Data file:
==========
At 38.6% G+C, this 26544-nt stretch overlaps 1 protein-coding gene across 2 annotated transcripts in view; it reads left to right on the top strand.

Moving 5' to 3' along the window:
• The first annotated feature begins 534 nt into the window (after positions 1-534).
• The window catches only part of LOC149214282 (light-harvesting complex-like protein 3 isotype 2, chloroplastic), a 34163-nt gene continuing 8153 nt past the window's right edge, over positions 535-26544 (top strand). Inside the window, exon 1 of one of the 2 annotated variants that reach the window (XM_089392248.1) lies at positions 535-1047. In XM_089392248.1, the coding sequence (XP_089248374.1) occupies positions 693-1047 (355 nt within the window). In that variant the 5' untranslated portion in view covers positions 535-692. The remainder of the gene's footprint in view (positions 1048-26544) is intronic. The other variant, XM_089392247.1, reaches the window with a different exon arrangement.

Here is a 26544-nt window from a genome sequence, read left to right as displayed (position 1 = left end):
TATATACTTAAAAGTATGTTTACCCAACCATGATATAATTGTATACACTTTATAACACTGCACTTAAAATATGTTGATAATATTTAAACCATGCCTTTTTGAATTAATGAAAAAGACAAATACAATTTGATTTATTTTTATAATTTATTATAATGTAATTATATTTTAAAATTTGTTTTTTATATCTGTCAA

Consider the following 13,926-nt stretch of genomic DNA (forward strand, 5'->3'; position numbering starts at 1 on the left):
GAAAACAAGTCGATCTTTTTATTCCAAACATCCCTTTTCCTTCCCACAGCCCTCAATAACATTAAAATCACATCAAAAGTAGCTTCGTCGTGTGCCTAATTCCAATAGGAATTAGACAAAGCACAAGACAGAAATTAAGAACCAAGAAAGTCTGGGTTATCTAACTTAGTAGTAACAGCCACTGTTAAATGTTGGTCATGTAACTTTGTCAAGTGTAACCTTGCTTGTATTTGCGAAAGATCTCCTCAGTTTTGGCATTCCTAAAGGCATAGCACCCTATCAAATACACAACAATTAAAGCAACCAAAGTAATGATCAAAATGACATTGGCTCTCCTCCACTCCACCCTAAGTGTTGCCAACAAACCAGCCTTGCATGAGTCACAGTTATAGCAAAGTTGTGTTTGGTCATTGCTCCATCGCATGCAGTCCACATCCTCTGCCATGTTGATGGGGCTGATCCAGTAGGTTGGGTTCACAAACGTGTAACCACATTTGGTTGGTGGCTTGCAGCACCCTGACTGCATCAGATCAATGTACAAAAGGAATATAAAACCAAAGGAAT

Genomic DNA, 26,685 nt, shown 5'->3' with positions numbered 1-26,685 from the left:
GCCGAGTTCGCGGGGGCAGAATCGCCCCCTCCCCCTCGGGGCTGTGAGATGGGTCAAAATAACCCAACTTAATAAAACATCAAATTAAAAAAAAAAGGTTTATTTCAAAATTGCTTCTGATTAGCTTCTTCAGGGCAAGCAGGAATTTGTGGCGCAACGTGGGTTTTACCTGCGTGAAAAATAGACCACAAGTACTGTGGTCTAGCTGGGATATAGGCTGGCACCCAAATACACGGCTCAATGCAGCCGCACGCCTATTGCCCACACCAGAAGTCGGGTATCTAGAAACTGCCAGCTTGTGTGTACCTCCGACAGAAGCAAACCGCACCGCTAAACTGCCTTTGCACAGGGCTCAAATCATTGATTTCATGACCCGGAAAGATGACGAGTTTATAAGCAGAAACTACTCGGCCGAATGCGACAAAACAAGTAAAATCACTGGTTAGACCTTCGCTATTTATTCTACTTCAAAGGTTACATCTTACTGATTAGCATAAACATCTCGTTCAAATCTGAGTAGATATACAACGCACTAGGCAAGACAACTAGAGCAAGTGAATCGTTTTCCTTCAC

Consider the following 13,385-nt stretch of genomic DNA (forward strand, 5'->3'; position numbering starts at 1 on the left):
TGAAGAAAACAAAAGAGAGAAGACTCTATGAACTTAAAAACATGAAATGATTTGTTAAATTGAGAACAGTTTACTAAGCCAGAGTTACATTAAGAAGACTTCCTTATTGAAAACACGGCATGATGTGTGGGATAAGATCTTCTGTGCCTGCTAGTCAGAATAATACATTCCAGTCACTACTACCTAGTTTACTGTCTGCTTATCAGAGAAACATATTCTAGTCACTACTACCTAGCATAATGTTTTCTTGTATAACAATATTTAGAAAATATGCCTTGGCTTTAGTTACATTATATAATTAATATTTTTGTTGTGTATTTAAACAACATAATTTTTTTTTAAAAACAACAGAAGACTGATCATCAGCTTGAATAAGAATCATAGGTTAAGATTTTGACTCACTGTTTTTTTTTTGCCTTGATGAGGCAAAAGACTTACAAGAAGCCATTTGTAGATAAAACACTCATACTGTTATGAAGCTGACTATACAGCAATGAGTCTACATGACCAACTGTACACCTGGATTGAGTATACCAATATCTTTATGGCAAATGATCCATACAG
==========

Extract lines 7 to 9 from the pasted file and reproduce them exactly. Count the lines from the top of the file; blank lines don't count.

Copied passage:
Consider the following 13,926-nt stretch of genomic DNA (forward strand, 5'->3'; position numbering starts at 1 on the left):
GAAAACAAGTCGATCTTTTTATTCCAAACATCCCTTTTCCTTCCCACAGCCCTCAATAACATTAAAATCACATCAAAAGTAGCTTCGTCGTGTGCCTAATTCCAATAGGAATTAGACAAAGCACAAGACAGAAATTAAGAACCAAGAAAGTCTGGGTTATCTAACTTAGTAGTAACAGCCACTGTTAAATGTTGGTCATGTAACTTTGTCAAGTGTAACCTTGCTTGTATTTGCGAAAGATCTCCTCAGTTTTGGCATTCCTAAAGGCATAGCACCCTATCAAATACACAACAATTAAAGCAACCAAAGTAATGATCAAAATGACATTGGCTCTCCTCCACTCCACCCTAAGTGTTGCCAACAAACCAGCCTTGCATGAGTCACAGTTATAGCAAAGTTGTGTTTGGTCATTGCTCCATCGCATGCAGTCCACATCCTCTGCCATGTTGATGGGGCTGATCCAGTAGGTTGGGTTCACAAACGTGTAACCACATTTGGTTGGTGGCTTGCAGCACCCTGACTGCATCAGATCAATGTACAAAAGGAATATAAAACCAAAGGAAT

Genomic DNA, 26,685 nt, shown 5'->3' with positions numbered 1-26,685 from the left: